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View Full Version : National AJET's spring survey



Beer Baron
April 18th, 2014, 21:48
https://www.surveymonkey.com/s/AJET_spring_survey_reminder

The nonsense proposed in this survey is baffling me. For example:


In conjunction with a number of reforms to elementary school education and with a goal to produce more competent English speakers, MEXT also plans to have all English classes at junior high school conducted primarily in English, as they are done now at the senior high school level.


MEXT acknowledges the proposed changes are significant and that the system is not currently ready for this new approach, but they will be looking for the help and support of ALTs in terms of moving towards this new model by 2020. To this end, MEXT will continue to encourage the use of team teaching in schools, but is also considering ways to evaluate ALTs with a view to them becoming more of a main resource in the classroom. This means that for suitably qualified or trained individuals there may be opportunities to teach some English classes as the main teacher.


The ministry is still considering how this may be evaluated and implemented, but wants to reinforce the valuable role that ALTs play in the classroom and in English education in Japan. It does not mean that ALTs will become the only teacher for all classes, or that the JET Programme will now only accept JETs with teaching qualifications.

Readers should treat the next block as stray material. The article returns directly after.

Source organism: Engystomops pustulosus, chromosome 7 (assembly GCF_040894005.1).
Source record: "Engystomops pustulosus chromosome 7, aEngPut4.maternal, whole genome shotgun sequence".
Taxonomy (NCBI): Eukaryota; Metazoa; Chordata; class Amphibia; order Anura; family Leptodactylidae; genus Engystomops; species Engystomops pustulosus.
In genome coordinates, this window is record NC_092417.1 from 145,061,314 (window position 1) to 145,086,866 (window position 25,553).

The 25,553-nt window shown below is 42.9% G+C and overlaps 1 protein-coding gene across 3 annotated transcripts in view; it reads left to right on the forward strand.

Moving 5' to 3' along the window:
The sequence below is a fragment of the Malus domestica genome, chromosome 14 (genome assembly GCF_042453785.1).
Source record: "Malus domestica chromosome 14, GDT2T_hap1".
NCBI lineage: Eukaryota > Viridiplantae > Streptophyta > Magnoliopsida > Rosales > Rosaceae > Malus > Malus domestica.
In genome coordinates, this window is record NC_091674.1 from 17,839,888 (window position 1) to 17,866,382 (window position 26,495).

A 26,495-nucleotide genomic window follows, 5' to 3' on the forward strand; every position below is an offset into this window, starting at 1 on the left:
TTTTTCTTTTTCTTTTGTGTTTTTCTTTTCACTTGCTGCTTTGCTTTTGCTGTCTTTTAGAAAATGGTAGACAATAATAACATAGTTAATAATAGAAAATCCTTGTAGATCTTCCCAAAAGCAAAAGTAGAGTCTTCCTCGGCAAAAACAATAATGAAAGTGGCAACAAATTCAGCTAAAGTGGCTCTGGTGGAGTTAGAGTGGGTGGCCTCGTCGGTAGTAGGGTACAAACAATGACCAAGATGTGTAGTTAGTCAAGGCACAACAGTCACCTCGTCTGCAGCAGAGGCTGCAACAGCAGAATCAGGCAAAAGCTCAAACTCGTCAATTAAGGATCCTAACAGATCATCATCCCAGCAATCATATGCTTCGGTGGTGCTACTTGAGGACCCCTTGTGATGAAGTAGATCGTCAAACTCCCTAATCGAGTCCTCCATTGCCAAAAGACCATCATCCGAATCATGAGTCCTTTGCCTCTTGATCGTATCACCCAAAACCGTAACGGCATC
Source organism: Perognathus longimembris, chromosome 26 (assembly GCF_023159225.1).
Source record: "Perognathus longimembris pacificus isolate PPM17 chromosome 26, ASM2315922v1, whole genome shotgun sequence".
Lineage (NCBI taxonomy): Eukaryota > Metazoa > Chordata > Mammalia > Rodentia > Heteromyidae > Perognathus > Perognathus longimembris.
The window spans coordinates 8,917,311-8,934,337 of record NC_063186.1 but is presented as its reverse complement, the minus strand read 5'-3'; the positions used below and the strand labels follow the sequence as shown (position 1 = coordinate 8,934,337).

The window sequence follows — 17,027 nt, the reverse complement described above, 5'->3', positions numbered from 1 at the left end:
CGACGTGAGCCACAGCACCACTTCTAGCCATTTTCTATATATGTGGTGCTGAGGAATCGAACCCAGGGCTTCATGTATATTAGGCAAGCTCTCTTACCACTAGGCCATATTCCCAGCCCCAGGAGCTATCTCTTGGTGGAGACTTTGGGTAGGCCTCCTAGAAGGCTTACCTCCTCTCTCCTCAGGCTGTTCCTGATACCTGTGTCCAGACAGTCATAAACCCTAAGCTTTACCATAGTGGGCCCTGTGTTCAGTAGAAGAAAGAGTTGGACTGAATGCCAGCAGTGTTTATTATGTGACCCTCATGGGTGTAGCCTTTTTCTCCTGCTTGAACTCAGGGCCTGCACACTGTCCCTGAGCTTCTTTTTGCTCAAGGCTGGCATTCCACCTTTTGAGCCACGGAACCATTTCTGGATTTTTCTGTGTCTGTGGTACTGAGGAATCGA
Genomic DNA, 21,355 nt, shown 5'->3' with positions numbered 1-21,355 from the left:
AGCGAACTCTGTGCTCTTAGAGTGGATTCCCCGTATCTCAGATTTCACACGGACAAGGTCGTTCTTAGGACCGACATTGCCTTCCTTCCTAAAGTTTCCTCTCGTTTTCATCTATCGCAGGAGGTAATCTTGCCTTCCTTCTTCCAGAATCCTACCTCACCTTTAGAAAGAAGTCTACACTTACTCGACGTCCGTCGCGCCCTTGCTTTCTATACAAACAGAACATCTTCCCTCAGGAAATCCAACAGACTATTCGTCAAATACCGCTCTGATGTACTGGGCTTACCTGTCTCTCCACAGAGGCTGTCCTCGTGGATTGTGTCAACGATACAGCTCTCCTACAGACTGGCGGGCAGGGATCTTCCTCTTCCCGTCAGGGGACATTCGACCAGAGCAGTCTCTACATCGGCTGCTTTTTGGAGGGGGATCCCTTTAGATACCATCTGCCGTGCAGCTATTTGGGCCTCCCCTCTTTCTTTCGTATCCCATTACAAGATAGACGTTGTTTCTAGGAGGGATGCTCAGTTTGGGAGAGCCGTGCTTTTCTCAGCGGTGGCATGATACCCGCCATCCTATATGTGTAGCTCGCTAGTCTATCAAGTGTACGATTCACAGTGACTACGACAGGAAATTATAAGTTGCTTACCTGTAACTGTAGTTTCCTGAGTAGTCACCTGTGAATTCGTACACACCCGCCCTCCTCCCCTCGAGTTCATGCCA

Oh god. The fact they are considering 1) doing the entire class in English only, and 2) the possibility of solo teaching by the ALT..... anyone? *facepalm*
There is an absolute requirement to have a Japanese teacher in the room. You're going to have all kinds of hurt otherwise. Lack of respect from students, the ability to control a large class, language issues. It's difficult enough with 2 teachers in a room of kids who don't have any interest in learning English.

*walks off shaking head*

Jiggit
April 18th, 2014, 22:00
They're putting a bandage on someone with 3rd degree burns.

I don't know why no-one seems to get it. Your English education doesn't produce students who can speak English because they never speak English. They never speak English because it is literally the least important thing English teachers could do for their students. They have to get kids into colleges and the center test and all university tests focus entirely on grammar and reading and are disproportionately difficult. The only way kids are going to do well on those damn tests is if teachers spend every hour available cramming grammar and reading practice into them. So that's what they do.

So all the government is doing by trying to tell teachers and schools to focus on speaking or whatever is telling them to deliberately sabotage their students. I wonder why that isn't happening.

Wasabi
April 19th, 2014, 07:51